Distribution of Nonhuman Primates in the United States by Accredited Zoologic Institutions, 1975–1995: Preliminary Findings
American Association of Zoo Veterinarians Conference 1997
Stephanie Ostrowski1, DVM, MPVM, DACVPM; Natalie Keeler2, DVM
1Division of Quarantine, National Center for Infectious Diseases, Centers for Disease Control and Prevention, Atlanta, GA, USA; 2MidMichigan Veterinary Hospital, Saginaw, MI, USA


The importation, use, and secondary distribution of nonhuman primates has been restricted by the Foreign Quarantine Regulations of the Public Health Service Act (42 CFR 71.53; Nonhuman Primates) since October 10, 1975. This paper represents the first effort to review regulatory compliance by the North American accredited zoologic community. A retrospective analysis of American Zoo and Aquarium (AZA) studbook records was performed for 59 nonhuman primate (NHP) species, utilizing a total of 32,348 individual animal records.

A total of 2,730 (32%) of 8,596 NHPs in the current (living) population, as listed in the most current studbook for each species as of 1995, were permanently lost to species survival plans through transfers from accredited institutions to dealers or to private individuals. The percent of NHP lost to follow-up varied by species from 0% to 98%, with a median value of 30%. For several species, more animals were lost to follow-up than were retained in AZA institution populations. During the 20-year period of the study, 59% (99 of 167) of AZA accredited institutions listed in the 1995 AZA directory completed at least one transfer event in which an NHP was lost to follow-up. Animals retained in zoo populations moved almost exclusively from accredited zoo to accredited zoo, rather than through dealers.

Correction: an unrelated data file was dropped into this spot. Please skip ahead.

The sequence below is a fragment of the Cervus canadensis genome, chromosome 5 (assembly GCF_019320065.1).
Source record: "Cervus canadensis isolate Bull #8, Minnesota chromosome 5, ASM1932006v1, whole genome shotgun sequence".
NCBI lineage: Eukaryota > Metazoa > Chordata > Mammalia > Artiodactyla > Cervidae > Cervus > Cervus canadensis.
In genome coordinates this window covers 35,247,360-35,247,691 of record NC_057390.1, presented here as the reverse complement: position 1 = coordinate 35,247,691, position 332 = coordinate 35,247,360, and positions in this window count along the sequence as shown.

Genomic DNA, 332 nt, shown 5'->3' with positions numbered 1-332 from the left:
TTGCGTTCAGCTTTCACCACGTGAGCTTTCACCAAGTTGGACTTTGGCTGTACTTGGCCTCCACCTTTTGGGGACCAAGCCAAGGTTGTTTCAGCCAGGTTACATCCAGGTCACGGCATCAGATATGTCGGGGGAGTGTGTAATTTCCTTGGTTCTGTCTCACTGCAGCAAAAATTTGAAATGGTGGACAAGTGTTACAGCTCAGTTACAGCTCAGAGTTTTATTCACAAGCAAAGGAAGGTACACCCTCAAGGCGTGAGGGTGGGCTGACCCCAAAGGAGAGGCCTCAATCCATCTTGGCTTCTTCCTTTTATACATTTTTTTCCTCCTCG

Speaker Information
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Stephanie Ostrowski, DVM, MPVM, DACVPM
Division of Quarantine
National Center for Infectious Diseases
Centers for Disease Control and Prevention
Atlanta, GA, USA

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